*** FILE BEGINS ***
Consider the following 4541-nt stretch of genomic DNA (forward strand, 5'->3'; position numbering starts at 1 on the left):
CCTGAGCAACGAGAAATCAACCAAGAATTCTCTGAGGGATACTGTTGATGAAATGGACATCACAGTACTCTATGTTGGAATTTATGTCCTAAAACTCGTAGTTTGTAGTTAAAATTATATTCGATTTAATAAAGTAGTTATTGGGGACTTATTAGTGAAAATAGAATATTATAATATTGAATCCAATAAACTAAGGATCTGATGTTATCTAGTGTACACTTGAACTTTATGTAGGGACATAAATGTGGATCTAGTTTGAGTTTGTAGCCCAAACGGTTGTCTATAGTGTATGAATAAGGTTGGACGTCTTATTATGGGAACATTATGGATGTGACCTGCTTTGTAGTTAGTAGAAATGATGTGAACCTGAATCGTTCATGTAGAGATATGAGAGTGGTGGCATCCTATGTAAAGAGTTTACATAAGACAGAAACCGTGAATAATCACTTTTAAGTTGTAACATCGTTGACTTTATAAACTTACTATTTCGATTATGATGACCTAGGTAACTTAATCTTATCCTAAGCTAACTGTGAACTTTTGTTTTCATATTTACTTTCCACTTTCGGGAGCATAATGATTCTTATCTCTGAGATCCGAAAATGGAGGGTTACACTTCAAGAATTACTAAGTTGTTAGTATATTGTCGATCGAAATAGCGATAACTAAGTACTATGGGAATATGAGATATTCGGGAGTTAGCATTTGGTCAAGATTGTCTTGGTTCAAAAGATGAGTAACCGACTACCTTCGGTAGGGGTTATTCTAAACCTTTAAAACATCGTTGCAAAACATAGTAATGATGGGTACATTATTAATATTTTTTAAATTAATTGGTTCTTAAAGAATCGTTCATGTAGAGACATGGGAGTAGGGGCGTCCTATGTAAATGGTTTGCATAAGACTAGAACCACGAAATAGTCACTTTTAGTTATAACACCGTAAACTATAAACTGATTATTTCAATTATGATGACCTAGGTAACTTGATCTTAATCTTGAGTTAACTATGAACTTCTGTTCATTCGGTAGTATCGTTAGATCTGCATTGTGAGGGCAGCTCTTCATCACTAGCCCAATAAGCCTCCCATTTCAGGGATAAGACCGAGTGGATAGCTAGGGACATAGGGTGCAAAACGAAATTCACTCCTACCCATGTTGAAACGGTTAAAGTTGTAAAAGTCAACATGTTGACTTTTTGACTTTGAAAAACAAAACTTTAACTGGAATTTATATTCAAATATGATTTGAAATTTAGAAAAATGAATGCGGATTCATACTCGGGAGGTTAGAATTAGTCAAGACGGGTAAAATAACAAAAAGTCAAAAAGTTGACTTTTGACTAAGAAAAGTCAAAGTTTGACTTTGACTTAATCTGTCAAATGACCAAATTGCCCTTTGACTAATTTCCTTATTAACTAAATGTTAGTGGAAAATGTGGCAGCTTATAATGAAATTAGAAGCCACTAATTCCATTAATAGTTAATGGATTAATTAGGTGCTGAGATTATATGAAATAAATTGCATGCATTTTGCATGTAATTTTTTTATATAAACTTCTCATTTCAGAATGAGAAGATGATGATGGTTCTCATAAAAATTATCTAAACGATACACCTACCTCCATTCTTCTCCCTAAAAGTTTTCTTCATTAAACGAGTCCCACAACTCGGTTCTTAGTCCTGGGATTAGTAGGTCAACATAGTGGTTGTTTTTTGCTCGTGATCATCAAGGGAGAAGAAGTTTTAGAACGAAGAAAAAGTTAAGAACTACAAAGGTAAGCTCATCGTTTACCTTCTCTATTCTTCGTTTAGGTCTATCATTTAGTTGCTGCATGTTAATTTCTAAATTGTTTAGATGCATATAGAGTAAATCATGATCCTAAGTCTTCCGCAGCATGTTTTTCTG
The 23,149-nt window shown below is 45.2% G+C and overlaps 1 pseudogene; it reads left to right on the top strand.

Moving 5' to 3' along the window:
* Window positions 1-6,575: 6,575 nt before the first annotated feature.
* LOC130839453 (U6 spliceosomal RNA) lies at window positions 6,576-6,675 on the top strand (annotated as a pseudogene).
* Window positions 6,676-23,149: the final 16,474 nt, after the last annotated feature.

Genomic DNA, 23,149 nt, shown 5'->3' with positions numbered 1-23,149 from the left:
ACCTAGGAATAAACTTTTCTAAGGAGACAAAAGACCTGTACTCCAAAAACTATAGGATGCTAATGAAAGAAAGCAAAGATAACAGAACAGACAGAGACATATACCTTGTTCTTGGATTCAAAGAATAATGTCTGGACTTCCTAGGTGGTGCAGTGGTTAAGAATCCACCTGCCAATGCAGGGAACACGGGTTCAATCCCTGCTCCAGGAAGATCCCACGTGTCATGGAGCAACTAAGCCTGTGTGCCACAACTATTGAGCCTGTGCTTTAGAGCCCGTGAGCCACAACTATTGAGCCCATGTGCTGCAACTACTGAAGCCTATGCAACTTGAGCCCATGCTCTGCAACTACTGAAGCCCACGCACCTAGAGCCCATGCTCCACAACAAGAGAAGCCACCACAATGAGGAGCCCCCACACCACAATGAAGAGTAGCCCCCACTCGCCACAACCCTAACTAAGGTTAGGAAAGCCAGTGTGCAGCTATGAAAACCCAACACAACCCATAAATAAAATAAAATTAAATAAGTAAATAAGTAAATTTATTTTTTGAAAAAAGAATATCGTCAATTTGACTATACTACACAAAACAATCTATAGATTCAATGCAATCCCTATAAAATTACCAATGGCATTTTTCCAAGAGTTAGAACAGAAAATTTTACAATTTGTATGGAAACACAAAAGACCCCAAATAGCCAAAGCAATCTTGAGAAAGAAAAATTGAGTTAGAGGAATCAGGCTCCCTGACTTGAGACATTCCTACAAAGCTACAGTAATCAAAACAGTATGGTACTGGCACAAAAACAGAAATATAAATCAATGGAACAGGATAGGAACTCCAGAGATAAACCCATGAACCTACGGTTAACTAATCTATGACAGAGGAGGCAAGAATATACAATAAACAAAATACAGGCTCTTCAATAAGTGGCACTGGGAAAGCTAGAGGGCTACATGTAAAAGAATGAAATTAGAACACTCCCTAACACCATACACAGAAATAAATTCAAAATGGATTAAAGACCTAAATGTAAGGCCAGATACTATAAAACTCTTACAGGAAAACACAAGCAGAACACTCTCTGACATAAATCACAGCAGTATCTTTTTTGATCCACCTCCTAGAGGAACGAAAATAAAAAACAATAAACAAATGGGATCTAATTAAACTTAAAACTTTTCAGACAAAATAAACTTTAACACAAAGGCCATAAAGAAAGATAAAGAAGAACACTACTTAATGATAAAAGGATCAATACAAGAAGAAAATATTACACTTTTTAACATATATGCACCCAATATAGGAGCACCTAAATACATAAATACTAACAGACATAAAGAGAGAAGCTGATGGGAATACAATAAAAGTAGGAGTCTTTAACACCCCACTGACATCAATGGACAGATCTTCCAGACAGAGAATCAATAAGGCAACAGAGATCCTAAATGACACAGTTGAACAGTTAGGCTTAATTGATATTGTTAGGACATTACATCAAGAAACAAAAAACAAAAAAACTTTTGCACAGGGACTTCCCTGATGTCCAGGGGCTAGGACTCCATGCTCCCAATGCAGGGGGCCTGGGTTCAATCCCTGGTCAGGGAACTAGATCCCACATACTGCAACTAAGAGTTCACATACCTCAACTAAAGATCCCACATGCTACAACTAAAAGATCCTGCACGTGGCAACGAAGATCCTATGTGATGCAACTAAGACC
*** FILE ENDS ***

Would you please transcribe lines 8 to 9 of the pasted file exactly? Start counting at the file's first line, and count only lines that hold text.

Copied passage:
Genomic DNA, 23,149 nt, shown 5'->3' with positions numbered 1-23,149 from the left:
ACCTAGGAATAAACTTTTCTAAGGAGACAAAAGACCTGTACTCCAAAAACTATAGGATGCTAATGAAAGAAAGCAAAGATAACAGAACAGACAGAGACATATACCTTGTTCTTGGATTCAAAGAATAATGTCTGGACTTCCTAGGTGGTGCAGTGGTTAAGAATCCACCTGCCAATGCAGGGAACACGGGTTCAATCCCTGCTCCAGGAAGATCCCACGTGTCATGGAGCAACTAAGCCTGTGTGCCACAACTATTGAGCCTGTGCTTTAGAGCCCGTGAGCCACAACTATTGAGCCCATGTGCTGCAACTACTGAAGCCTATGCAACTTGAGCCCATGCTCTGCAACTACTGAAGCCCACGCACCTAGAGCCCATGCTCCACAACAAGAGAAGCCACCACAATGAGGAGCCCCCACACCACAATGAAGAGTAGCCCCCACTCGCCACAACCCTAACTAAGGTTAGGAAAGCCAGTGTGCAGCTATGAAAACCCAACACAACCCATAAATAAAATAAAATTAAATAAGTAAATAAGTAAATTTATTTTTTGAAAAAAGAATATCGTCAATTTGACTATACTACACAAAACAATCTATAGATTCAATGCAATCCCTATAAAATTACCAATGGCATTTTTCCAAGAGTTAGAACAGAAAATTTTACAATTTGTATGGAAACACAAAAGACCCCAAATAGCCAAAGCAATCTTGAGAAAGAAAAATTGAGTTAGAGGAATCAGGCTCCCTGACTTGAGACATTCCTACAAAGCTACAGTAATCAAAACAGTATGGTACTGGCACAAAAACAGAAATATAAATCAATGGAACAGGATAGGAACTCCAGAGATAAACCCATGAACCTACGGTTAACTAATCTATGACAGAGGAGGCAAGAATATACAATAAACAAAATACAGGCTCTTCAATAAGTGGCACTGGGAAAGCTAGAGGGCTACATGTAAAAGAATGAAATTAGAACACTCCCTAACACCATACACAGAAATAAATTCAAAATGGATTAAAGACCTAAATGTAAGGCCAGATACTATAAAACTCTTACAGGAAAACACAAGCAGAACACTCTCTGACATAAATCACAGCAGTATCTTTTTTGATCCACCTCCTAGAGGAACGAAAATAAAAAACAATAAACAAATGGGATCTAATTAAACTTAAAACTTTTCAGACAAAATAAACTTTAACACAAAGGCCATAAAGAAAGATAAAGAAGAACACTACTTAATGATAAAAGGATCAATACAAGAAGAAAATATTACACTTTTTAACATATATGCACCCAATATAGGAGCACCTAAATACATAAATACTAACAGACATAAAGAGAGAAGCTGATGGGAATACAATAAAAGTAGGAGTCTTTAACACCCCACTGACATCAATGGACAGATCTTCCAGACAGAGAATCAATAAGGCAACAGAGATCCTAAATGACACAGTTGAACAGTTAGGCTTAATTGATATTGTTAGGACATTACATCAAGAAACAAAAAACAAAAAAACTTTTGCACAGGGACTTCCCTGATGTCCAGGGGCTAGGACTCCATGCTCCCAATGCAGGGGGCCTGGGTTCAATCCCTGGTCAGGGAACTAGATCCCACATACTGCAACTAAGAGTTCACATACCTCAACTAAAGATCCCACATGCTACAACTAAAAGATCCTGCACGTGGCAACGAAGATCCTATGTGATGCAACTAAGACC